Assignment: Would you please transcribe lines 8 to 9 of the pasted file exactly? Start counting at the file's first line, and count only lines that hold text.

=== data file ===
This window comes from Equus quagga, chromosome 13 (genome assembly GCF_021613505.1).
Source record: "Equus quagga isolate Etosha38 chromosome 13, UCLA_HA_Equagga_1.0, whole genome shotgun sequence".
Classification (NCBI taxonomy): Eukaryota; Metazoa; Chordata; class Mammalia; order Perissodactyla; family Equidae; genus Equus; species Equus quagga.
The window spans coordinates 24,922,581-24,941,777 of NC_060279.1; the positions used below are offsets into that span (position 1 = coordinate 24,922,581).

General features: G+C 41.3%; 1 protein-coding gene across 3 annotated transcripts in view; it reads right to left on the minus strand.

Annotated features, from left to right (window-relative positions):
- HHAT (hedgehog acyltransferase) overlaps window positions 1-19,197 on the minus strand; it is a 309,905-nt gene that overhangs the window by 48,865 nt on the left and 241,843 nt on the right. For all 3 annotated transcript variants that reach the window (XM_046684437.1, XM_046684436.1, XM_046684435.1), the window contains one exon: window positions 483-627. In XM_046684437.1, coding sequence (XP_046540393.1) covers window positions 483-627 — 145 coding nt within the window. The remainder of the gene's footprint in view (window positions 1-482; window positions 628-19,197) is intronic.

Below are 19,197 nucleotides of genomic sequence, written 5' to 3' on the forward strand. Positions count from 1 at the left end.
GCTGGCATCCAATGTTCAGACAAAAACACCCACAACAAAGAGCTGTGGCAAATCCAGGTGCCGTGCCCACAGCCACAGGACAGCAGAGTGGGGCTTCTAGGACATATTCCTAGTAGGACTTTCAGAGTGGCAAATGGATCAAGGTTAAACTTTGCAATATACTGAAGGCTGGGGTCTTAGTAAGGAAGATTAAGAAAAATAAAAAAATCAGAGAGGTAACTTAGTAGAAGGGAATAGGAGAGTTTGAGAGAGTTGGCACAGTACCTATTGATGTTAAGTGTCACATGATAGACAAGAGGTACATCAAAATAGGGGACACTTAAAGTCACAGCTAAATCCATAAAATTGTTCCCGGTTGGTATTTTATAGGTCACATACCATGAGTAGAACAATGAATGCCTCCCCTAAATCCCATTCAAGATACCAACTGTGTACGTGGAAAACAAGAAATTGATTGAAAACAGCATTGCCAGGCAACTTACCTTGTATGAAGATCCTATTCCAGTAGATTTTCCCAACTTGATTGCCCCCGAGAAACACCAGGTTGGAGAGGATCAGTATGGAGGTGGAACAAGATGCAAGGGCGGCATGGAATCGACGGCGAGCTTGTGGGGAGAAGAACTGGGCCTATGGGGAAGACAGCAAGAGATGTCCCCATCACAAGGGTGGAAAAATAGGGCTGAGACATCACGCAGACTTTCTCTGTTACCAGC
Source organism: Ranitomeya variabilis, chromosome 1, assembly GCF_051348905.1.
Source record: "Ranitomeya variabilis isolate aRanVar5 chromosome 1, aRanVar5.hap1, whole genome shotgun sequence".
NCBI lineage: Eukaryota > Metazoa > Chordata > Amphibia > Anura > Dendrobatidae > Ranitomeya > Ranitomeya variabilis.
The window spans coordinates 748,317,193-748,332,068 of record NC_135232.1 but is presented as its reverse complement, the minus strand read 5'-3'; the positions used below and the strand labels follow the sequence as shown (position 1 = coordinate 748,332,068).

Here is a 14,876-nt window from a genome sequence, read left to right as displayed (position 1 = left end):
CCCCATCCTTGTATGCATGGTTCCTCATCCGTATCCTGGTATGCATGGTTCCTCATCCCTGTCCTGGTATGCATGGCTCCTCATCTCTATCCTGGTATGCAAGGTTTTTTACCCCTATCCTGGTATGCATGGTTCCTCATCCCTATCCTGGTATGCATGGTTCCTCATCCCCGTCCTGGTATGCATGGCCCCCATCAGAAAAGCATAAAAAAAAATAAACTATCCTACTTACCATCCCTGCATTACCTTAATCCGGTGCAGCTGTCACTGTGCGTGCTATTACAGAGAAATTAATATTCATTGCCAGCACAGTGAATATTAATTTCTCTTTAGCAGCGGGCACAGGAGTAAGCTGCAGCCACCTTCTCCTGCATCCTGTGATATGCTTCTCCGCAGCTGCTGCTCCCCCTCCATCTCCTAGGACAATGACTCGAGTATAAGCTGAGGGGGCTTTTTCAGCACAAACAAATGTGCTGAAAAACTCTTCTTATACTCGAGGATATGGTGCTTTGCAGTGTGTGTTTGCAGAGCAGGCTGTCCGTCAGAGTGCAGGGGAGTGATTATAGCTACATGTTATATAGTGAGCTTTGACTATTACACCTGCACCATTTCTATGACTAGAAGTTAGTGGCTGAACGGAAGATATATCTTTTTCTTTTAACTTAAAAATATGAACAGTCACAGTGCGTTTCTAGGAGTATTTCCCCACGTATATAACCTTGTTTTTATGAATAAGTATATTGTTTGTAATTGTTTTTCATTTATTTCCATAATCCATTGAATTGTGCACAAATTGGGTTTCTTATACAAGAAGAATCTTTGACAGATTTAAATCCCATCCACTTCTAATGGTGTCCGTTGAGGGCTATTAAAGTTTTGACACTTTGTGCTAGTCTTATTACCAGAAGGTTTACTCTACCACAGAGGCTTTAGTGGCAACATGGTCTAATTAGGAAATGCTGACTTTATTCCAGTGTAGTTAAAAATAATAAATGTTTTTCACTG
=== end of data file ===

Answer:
Below are 19,197 nucleotides of genomic sequence, written 5' to 3' on the forward strand. Positions count from 1 at the left end.
GCTGGCATCCAATGTTCAGACAAAAACACCCACAACAAAGAGCTGTGGCAAATCCAGGTGCCGTGCCCACAGCCACAGGACAGCAGAGTGGGGCTTCTAGGACATATTCCTAGTAGGACTTTCAGAGTGGCAAATGGATCAAGGTTAAACTTTGCAATATACTGAAGGCTGGGGTCTTAGTAAGGAAGATTAAGAAAAATAAAAAAATCAGAGAGGTAACTTAGTAGAAGGGAATAGGAGAGTTTGAGAGAGTTGGCACAGTACCTATTGATGTTAAGTGTCACATGATAGACAAGAGGTACATCAAAATAGGGGACACTTAAAGTCACAGCTAAATCCATAAAATTGTTCCCGGTTGGTATTTTATAGGTCACATACCATGAGTAGAACAATGAATGCCTCCCCTAAATCCCATTCAAGATACCAACTGTGTACGTGGAAAACAAGAAATTGATTGAAAACAGCATTGCCAGGCAACTTACCTTGTATGAAGATCCTATTCCAGTAGATTTTCCCAACTTGATTGCCCCCGAGAAACACCAGGTTGGAGAGGATCAGTATGGAGGTGGAACAAGATGCAAGGGCGGCATGGAATCGACGGCGAGCTTGTGGGGAGAAGAACTGGGCCTATGGGGAAGACAGCAAGAGATGTCCCCATCACAAGGGTGGAAAAATAGGGCTGAGACATCACGCAGACTTTCTCTGTTACCAGC